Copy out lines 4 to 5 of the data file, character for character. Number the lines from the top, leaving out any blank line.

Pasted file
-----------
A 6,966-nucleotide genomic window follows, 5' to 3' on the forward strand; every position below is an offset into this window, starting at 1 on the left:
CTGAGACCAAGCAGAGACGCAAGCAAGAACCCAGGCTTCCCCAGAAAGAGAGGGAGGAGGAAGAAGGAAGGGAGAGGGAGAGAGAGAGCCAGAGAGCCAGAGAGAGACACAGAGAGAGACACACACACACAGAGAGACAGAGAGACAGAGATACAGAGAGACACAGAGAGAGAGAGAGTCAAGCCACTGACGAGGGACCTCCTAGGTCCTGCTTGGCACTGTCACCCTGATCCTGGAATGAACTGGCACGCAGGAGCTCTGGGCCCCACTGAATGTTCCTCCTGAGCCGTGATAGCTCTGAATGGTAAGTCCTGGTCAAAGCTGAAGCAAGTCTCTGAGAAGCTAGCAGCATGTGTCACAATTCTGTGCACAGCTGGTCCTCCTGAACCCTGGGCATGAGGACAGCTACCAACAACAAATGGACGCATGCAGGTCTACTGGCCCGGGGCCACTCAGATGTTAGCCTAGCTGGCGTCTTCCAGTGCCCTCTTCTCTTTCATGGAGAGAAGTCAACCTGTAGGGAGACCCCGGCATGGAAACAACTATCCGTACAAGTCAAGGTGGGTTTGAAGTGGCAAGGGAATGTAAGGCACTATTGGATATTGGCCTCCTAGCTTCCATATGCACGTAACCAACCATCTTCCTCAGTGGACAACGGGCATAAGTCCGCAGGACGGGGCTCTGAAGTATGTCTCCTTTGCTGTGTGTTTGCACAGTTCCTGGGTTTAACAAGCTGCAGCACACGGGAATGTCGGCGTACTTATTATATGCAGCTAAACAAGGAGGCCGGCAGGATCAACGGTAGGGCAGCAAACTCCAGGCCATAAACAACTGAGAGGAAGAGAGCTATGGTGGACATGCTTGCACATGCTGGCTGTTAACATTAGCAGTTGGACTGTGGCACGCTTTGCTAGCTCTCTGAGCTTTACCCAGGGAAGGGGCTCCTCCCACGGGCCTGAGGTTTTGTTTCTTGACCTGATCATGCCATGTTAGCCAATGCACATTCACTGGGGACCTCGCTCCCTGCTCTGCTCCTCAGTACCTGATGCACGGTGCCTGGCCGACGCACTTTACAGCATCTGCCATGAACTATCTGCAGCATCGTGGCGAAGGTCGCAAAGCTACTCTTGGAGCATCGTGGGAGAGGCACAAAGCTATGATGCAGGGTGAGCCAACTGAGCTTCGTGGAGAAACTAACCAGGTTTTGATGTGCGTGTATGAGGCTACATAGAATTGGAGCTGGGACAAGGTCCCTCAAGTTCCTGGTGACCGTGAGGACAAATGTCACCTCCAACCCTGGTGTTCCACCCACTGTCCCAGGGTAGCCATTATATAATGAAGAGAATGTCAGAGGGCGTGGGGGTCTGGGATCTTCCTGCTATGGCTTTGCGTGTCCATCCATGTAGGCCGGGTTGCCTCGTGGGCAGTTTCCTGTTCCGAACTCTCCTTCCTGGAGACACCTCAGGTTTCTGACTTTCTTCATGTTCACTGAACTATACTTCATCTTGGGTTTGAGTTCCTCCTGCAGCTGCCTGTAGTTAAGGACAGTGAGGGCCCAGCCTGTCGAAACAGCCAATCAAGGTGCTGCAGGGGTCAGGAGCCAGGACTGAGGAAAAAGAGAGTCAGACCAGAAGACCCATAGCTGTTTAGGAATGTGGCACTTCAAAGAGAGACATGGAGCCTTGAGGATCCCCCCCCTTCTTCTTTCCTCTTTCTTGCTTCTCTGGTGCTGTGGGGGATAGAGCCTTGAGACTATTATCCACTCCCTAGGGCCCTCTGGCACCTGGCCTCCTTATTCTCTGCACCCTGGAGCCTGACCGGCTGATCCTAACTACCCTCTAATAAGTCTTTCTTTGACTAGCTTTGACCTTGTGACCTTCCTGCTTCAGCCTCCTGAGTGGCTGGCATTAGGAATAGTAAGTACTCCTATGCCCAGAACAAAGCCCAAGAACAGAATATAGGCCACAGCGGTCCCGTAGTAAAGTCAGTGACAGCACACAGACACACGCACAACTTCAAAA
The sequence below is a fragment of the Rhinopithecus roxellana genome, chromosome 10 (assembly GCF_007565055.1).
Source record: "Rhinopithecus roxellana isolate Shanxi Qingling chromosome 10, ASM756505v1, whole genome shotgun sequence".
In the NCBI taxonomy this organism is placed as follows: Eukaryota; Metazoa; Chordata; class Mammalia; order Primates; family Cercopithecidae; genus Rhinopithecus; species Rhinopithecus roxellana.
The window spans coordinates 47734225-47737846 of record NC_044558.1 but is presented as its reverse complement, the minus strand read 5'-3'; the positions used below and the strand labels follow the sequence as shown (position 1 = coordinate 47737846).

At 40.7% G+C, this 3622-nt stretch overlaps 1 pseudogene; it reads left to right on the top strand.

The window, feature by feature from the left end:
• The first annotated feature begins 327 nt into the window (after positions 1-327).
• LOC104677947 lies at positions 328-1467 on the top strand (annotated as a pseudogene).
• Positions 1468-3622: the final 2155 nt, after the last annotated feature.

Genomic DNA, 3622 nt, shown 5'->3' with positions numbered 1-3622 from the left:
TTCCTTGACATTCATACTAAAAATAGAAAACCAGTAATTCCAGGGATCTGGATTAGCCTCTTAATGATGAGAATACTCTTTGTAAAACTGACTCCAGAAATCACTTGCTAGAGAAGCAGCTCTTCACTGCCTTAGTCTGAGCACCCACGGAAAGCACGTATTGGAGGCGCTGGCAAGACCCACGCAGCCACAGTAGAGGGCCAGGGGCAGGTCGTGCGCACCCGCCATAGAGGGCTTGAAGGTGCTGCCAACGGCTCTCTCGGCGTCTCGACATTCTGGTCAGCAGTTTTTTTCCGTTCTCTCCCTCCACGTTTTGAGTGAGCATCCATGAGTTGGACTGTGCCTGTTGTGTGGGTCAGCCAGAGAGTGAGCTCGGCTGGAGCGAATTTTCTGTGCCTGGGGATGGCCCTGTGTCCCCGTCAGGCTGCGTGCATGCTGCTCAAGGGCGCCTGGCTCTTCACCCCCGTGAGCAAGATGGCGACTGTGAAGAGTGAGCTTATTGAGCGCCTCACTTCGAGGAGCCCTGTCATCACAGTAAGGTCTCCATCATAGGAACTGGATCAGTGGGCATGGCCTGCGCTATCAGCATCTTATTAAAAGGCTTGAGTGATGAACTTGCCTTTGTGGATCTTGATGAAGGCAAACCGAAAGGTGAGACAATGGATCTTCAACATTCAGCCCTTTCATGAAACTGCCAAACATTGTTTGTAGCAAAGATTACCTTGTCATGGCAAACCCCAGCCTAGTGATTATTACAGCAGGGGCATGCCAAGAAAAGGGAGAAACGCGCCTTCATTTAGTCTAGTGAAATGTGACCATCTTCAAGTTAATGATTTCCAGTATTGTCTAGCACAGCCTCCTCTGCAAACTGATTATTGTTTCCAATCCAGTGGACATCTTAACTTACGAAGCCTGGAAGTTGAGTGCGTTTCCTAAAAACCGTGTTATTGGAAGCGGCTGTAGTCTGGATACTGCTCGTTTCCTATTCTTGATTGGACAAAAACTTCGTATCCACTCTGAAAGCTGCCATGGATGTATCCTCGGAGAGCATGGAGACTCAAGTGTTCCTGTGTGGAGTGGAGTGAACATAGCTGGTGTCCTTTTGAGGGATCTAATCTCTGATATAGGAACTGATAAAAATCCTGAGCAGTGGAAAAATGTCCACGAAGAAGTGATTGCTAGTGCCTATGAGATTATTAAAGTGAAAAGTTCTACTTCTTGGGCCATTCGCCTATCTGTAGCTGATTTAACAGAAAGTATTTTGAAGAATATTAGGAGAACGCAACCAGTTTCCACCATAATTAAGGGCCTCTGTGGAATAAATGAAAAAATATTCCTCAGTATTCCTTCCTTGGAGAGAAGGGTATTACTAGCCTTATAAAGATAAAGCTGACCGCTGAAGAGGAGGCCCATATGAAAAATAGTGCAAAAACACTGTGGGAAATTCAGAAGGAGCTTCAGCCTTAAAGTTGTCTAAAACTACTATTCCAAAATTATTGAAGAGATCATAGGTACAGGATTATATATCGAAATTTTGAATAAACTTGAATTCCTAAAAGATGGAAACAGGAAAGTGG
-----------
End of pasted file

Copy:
Source record: "Rhinopithecus roxellana isolate Shanxi Qingling chromosome 10, ASM756505v1, whole genome shotgun sequence".
In the NCBI taxonomy this organism is placed as follows: Eukaryota; Metazoa; Chordata; class Mammalia; order Primates; family Cercopithecidae; genus Rhinopithecus; species Rhinopithecus roxellana.